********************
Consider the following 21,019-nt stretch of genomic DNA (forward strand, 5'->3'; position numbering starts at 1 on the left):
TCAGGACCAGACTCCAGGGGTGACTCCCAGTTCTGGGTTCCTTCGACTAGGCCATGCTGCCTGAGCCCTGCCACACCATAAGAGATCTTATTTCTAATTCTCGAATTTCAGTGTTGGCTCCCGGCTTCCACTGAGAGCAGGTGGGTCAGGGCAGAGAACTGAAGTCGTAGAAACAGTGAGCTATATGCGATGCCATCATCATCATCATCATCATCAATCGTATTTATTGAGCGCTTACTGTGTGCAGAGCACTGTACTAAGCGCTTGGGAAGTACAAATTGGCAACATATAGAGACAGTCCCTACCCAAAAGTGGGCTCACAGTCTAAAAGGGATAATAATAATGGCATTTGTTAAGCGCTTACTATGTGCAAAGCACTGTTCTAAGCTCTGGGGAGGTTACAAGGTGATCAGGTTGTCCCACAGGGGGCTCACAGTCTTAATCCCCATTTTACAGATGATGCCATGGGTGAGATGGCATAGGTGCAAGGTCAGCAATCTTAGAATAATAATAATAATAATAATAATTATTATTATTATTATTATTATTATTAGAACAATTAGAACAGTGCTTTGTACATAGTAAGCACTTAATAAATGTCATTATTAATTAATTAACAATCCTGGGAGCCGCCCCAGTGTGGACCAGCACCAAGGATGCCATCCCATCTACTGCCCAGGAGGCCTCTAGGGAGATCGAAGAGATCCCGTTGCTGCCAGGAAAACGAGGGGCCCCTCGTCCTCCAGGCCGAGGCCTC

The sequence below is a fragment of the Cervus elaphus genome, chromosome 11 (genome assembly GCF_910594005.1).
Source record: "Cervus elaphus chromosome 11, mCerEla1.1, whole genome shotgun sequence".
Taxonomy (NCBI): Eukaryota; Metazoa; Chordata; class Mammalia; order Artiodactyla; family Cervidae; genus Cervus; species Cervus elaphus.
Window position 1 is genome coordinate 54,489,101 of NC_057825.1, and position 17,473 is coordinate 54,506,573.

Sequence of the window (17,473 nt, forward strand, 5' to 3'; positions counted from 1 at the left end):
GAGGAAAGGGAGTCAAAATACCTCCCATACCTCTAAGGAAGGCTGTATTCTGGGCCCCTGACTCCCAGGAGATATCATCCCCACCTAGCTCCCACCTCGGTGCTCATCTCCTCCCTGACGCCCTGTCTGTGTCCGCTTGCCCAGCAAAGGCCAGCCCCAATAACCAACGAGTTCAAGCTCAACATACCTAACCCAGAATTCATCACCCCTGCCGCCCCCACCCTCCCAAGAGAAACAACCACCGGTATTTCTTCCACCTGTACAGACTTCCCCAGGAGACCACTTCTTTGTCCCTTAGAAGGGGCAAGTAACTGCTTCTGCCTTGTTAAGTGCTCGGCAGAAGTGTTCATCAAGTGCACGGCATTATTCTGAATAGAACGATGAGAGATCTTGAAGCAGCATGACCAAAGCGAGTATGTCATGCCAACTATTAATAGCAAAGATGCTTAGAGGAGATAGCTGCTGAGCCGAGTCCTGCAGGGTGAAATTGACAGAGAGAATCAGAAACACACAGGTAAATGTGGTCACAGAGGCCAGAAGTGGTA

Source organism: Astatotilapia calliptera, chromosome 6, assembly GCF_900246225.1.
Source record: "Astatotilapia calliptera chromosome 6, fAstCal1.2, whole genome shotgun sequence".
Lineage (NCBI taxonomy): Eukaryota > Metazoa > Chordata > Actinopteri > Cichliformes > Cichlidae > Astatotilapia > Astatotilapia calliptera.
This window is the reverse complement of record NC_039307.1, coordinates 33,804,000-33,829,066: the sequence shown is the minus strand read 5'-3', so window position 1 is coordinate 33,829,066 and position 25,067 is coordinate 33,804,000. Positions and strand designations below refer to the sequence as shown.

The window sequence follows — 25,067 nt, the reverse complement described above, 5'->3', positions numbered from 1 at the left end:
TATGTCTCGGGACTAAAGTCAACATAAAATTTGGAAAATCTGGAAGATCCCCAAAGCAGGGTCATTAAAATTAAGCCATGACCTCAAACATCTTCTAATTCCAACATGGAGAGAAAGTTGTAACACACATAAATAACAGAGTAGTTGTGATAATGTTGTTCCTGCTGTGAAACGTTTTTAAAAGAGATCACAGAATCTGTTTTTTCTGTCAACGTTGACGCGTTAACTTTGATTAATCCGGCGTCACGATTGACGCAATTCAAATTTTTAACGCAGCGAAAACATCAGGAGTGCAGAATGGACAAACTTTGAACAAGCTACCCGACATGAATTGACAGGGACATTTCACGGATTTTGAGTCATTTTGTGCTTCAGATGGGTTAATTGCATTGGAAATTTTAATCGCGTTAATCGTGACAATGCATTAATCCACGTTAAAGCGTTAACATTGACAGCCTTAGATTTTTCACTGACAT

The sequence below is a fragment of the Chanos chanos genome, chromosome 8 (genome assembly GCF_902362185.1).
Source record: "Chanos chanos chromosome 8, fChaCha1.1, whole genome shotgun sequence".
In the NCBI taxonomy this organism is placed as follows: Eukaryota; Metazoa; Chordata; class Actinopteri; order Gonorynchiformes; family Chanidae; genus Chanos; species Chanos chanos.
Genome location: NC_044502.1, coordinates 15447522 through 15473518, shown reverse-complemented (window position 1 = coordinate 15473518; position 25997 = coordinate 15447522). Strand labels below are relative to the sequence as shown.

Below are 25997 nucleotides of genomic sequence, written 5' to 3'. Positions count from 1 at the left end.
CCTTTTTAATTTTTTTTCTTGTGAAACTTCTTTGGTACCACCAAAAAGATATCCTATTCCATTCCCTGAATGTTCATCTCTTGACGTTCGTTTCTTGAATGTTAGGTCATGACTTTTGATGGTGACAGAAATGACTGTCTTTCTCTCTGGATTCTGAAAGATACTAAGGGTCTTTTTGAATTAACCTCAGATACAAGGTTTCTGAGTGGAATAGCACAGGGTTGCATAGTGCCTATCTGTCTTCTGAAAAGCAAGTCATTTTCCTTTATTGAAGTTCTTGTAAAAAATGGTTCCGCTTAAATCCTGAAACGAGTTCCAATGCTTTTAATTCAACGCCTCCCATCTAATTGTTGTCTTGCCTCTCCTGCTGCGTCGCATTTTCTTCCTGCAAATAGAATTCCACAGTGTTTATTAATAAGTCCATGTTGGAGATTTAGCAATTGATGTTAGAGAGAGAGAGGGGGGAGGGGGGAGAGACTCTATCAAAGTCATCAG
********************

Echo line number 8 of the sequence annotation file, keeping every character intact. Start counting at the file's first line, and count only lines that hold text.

GAGGAAAGGGAGTCAAAATACCTCCCATACCTCTAAGGAAGGCTGTATTCTGGGCCCCTGACTCCCAGGAGATATCATCCCCACCTAGCTCCCACCTCGGTGCTCATCTCCTCCCTGACGCCCTGTCTGTGTCCGCTTGCCCAGCAAAGGCCAGCCCCAATAACCAACGAGTTCAAGCTCAACATACCTAACCCAGAATTCATCACCCCTGCCGCCCCCACCCTCCCAAGAGAAACAACCACCGGTATTTCTTCCACCTGTACAGACTTCCCCAGGAGACCACTTCTTTGTCCCTTAGAAGGGGCAAGTAACTGCTTCTGCCTTGTTAAGTGCTCGGCAGAAGTGTTCATCAAGTGCACGGCATTATTCTGAATAGAACGATGAGAGATCTTGAAGCAGCATGACCAAAGCGAGTATGTCATGCCAACTATTAATAGCAAAGATGCTTAGAGGAGATAGCTGCTGAGCCGAGTCCTGCAGGGTGAAATTGACAGAGAGAATCAGAAACACACAGGTAAATGTGGTCACAGAGGCCAGAAGTGGTA